Bob Kustra recently stepped down as the president of Boise State University, after serving for 15 years. But Kustra had never even been to Boise — or to Idaho — until he became a candidate for the presidency in 2003. It was during that first visit to Boise, while staying at a hotel along the greenbelt, that he began to fall in love with the City of Trees.
“That’s a visit that I’ll never forget,” he says. “I decided to get on (the greenbelt) with my bike, and about 15 minutes later, I remember getting my cell phone out and calling my wife and saying, ‘I know I’m only one of 80 candidates at this time, but I’d like this job, and I’d like to live in this city.”
Kustra got the job and under his leadership, Boise State experienced tremendous growth. Student enrollment grew from around 18,500 students to more than 25,500. The campus grew physically as well, with $450 million in new construction, including the Micron Business and Economics Building, the Environmental Research Building and the Center for Fine Arts. Kustra says he’s most proud of that project, and in particular, the center’s forthcoming World Museum, which will feature a wall of video screens capable of bringing virtual versions of the world’s most respected art museums to the people of Boise.
“It’s going to allow students and adults alike to come into this room and tour art museums from around the world,” Kustra says. “We’re very excited about the prospect of a young kid, somewhere in the Treasure Valley or beyond, who will never see an art museum in France, or in Italy, being able to come into a room and have that art museum’s work recreated for him or her, right here in Boise, Idaho.”
Prior to his presidency at Boise State, Kustra served two terms as the lieutenant governor of Illinois, and before that, he served a decade in the Illinois General Assembly. Kustra says what he learned in politics helped him lead Boise State as well, particularly when talking to members of the Idaho Legislature.
“When I arrived in Boise, I could tell when I went to the legislature, and they read my bio, that they could relate to me, and there was somewhat of a symbiotic relationship,” Kustra says. “That was a very significant advantage for me that I think aided the university along the way.”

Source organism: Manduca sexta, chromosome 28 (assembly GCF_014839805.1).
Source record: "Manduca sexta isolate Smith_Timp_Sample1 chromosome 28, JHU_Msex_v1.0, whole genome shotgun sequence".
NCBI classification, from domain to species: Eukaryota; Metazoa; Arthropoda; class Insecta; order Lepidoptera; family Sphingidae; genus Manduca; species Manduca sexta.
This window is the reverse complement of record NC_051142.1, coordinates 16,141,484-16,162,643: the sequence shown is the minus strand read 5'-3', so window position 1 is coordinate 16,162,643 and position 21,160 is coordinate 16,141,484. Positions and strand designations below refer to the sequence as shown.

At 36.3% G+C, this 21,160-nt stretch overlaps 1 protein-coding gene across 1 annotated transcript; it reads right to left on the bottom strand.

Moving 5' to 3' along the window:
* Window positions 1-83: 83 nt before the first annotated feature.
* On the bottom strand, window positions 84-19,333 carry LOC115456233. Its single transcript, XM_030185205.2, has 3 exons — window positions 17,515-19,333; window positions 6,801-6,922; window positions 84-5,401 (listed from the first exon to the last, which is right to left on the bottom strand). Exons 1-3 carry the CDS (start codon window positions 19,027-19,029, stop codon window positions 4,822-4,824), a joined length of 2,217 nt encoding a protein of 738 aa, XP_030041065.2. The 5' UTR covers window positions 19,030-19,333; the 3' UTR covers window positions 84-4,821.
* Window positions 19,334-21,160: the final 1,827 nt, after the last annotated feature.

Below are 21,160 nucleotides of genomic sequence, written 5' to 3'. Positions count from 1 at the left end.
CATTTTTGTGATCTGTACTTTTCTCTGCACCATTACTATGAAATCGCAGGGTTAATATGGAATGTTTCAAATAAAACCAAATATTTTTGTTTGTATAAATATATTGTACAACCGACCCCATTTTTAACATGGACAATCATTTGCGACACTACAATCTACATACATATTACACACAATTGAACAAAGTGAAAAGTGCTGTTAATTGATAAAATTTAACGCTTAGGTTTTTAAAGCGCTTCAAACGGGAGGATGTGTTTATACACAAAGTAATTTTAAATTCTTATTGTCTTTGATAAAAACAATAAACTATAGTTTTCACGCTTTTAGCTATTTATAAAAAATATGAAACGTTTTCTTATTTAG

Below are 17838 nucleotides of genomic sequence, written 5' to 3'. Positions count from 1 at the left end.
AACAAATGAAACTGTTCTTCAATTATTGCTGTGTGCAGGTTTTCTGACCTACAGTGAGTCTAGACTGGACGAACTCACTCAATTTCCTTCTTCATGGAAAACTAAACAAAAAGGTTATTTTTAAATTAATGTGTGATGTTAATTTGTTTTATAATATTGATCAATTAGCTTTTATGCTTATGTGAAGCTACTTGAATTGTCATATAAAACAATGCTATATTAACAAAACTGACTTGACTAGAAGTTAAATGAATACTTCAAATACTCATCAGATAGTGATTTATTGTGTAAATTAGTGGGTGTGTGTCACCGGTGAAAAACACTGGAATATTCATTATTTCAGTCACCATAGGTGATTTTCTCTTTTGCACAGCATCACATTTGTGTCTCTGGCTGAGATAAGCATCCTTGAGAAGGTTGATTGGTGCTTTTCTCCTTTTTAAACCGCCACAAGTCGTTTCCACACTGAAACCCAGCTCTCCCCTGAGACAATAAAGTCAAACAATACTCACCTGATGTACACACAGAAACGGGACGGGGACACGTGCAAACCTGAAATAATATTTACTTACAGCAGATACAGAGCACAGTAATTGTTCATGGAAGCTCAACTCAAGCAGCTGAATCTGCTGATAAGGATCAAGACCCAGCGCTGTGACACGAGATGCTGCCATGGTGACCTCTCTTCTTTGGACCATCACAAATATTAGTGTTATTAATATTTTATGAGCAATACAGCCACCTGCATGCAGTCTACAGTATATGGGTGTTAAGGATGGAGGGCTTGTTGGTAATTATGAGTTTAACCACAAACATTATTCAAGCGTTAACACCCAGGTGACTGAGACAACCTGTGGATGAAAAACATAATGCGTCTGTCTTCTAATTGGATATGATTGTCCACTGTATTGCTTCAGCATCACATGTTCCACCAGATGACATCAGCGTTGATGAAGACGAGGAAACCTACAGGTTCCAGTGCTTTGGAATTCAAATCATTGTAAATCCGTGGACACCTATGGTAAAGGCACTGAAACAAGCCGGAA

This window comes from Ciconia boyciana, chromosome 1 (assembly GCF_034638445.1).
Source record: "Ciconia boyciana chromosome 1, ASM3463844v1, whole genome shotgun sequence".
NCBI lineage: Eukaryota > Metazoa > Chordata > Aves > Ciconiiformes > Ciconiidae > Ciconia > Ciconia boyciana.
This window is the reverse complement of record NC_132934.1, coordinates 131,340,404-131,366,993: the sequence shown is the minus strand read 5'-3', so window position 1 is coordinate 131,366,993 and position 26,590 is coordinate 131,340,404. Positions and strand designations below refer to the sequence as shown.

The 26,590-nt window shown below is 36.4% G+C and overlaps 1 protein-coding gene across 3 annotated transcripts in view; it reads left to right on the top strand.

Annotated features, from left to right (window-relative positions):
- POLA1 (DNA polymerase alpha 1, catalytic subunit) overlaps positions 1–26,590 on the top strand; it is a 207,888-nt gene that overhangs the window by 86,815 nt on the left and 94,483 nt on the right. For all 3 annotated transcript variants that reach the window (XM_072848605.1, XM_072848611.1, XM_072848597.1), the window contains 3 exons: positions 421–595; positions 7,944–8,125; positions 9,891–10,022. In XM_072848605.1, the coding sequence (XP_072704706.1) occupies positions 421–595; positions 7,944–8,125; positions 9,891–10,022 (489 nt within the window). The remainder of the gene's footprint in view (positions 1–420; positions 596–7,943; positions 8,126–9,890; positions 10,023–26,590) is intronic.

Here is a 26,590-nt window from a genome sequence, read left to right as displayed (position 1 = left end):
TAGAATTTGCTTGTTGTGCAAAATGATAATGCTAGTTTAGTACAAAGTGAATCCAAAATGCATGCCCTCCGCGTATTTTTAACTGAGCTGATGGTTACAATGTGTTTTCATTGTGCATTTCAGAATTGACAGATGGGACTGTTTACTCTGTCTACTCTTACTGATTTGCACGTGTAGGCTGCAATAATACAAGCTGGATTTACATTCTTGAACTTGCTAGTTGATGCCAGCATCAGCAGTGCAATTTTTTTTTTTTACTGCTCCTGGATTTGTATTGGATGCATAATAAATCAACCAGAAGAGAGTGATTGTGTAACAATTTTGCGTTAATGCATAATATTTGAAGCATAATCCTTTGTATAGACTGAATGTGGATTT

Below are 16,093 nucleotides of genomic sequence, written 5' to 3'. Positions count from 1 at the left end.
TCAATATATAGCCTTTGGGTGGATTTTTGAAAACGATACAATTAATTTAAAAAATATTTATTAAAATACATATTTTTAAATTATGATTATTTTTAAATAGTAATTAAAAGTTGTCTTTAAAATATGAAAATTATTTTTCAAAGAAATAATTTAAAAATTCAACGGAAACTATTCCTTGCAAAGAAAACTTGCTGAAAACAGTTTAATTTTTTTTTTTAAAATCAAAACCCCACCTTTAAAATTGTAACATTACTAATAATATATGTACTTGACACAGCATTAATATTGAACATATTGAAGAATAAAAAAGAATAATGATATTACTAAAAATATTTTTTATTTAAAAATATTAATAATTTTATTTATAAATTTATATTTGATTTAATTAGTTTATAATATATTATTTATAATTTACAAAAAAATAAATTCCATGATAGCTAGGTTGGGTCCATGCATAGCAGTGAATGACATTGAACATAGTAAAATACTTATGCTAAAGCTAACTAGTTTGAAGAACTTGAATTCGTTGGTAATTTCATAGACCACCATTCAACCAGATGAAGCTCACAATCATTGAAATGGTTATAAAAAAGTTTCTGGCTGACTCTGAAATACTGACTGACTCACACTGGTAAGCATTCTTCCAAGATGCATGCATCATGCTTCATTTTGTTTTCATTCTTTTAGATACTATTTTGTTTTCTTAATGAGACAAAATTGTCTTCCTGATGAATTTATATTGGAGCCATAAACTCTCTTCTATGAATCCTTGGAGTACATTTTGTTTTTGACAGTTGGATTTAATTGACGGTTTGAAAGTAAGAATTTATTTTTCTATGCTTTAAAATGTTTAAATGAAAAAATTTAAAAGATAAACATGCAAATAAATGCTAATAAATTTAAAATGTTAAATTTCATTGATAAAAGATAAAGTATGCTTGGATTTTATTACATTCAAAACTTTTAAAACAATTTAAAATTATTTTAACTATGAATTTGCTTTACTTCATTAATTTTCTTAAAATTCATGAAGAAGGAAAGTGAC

After representing the students and faculty of Boise State for a decade and a half, Kustra retired from Boise State last summer.
“I decided that it was definitely a good time to step down and give someone else the same incredible opportunity,” he says.
While he may have left Boise State, it may be premature to call Kustra a retiree.
“People have been asking me, whenever they run across me these days, ‘How do you like retirement?’ My answer is: I don’t know yet,” he says with a laugh. That’s because Kustra pens a weekly column for the Idaho Statesman and hosts a weekly radio show and podcast for Boise State Public Radio called Reader’s Corner.
“I’m really, at this stage of the game, as busy as I ever need to be, and I enjoy it,” Kustra says. “I probably spend a lot more time at my computer than I did as president, and a lot less time in meetings … and both of those are good.”
In July 2018, following 15 years as president of Boise State University, Bob Kustra stepped down to “give someone else the same incredible opportunity.” Prior to leading Boise State, Kustra was the president of Eastern Kentucky University. He also served two terms as Illinois’ lieutenant governor and served the people of Illinois for 10 years in the state legislature. Currently, he writes a weekly column for the Idaho Statesman and hosts Reader’s Corner, a weekly radio show on Boise State Public Radio.
Opening the Center for Fine Arts
Helping develop the College of Business and Economics
Improving Boise State’s enrollment management strategy
Building the BSU Athletics’ indoor facility and the football complex
Growing BSU’s baseball program
Creating the College of Innovation and Design